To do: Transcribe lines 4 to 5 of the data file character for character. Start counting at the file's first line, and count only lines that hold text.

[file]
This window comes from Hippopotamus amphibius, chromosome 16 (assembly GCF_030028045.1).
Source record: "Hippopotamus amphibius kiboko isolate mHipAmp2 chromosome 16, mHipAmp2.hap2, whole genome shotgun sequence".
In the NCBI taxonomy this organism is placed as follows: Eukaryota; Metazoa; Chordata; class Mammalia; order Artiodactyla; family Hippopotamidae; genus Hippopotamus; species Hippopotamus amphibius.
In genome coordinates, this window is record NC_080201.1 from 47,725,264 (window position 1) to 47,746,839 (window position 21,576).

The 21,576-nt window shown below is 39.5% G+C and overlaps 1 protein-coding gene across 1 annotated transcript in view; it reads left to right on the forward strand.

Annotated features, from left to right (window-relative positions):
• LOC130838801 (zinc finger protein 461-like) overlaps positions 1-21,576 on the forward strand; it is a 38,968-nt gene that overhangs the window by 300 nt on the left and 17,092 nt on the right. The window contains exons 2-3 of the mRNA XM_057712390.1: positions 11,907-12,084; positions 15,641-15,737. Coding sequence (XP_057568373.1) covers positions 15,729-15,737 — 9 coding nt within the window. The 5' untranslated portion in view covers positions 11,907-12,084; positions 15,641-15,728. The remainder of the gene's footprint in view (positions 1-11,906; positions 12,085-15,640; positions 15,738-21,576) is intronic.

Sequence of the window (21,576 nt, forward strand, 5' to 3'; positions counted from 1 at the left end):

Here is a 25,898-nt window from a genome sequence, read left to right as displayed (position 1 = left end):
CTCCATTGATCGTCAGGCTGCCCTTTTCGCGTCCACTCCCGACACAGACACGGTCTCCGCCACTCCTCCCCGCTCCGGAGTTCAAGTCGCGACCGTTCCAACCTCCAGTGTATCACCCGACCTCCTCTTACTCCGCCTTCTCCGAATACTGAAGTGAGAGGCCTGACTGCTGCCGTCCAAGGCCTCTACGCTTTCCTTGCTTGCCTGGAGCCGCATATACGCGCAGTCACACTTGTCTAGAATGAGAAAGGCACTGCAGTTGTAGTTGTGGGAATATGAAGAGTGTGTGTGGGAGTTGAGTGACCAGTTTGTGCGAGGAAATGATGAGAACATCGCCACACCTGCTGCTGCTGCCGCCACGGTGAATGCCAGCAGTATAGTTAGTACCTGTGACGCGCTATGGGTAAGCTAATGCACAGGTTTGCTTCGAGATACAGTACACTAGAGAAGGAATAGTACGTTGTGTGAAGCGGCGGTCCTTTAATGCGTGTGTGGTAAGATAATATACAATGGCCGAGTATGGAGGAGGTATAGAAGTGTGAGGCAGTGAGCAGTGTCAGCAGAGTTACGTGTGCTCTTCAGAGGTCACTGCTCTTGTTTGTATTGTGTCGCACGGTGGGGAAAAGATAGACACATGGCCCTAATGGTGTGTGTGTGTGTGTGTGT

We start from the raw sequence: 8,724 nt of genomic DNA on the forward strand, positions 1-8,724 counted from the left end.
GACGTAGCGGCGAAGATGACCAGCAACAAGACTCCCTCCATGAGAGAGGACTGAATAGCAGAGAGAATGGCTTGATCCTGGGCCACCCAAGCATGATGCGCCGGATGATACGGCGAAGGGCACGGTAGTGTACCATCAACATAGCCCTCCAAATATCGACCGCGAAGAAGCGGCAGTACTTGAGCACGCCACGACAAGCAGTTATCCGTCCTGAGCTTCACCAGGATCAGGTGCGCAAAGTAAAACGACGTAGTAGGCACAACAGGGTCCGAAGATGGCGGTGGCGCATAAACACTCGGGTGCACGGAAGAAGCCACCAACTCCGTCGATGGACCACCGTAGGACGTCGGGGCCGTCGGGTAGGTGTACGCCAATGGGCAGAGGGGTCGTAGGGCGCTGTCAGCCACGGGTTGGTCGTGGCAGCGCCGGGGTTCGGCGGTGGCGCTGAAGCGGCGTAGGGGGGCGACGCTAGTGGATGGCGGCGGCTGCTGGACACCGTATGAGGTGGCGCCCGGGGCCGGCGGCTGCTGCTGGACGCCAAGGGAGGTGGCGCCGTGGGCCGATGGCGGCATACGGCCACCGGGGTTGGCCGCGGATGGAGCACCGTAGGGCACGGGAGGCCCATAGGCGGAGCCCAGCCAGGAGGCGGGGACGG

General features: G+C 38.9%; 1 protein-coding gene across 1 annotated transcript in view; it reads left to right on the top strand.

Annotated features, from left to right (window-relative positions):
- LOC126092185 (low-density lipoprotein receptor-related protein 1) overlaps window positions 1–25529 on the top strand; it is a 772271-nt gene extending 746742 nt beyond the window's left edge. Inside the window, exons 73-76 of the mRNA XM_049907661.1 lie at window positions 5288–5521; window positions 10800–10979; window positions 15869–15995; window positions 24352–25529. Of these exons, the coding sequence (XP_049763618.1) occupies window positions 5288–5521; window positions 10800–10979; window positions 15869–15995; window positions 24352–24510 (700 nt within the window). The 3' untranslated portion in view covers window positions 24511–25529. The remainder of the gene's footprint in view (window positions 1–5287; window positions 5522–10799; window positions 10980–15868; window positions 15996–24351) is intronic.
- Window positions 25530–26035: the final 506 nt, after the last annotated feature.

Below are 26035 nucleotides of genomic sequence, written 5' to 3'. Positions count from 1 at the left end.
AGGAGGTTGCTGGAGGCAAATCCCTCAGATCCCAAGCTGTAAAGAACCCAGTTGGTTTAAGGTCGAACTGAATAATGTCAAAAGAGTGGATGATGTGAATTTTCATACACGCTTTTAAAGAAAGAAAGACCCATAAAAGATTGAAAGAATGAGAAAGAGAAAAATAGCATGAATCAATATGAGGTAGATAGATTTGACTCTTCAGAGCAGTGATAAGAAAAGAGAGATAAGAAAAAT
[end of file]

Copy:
In genome coordinates, this window is record NC_080201.1 from 47,725,264 (window position 1) to 47,746,839 (window position 21,576).

The 21,576-nt window shown below is 39.5% G+C and overlaps 1 protein-coding gene across 1 annotated transcript in view; it reads left to right on the forward strand.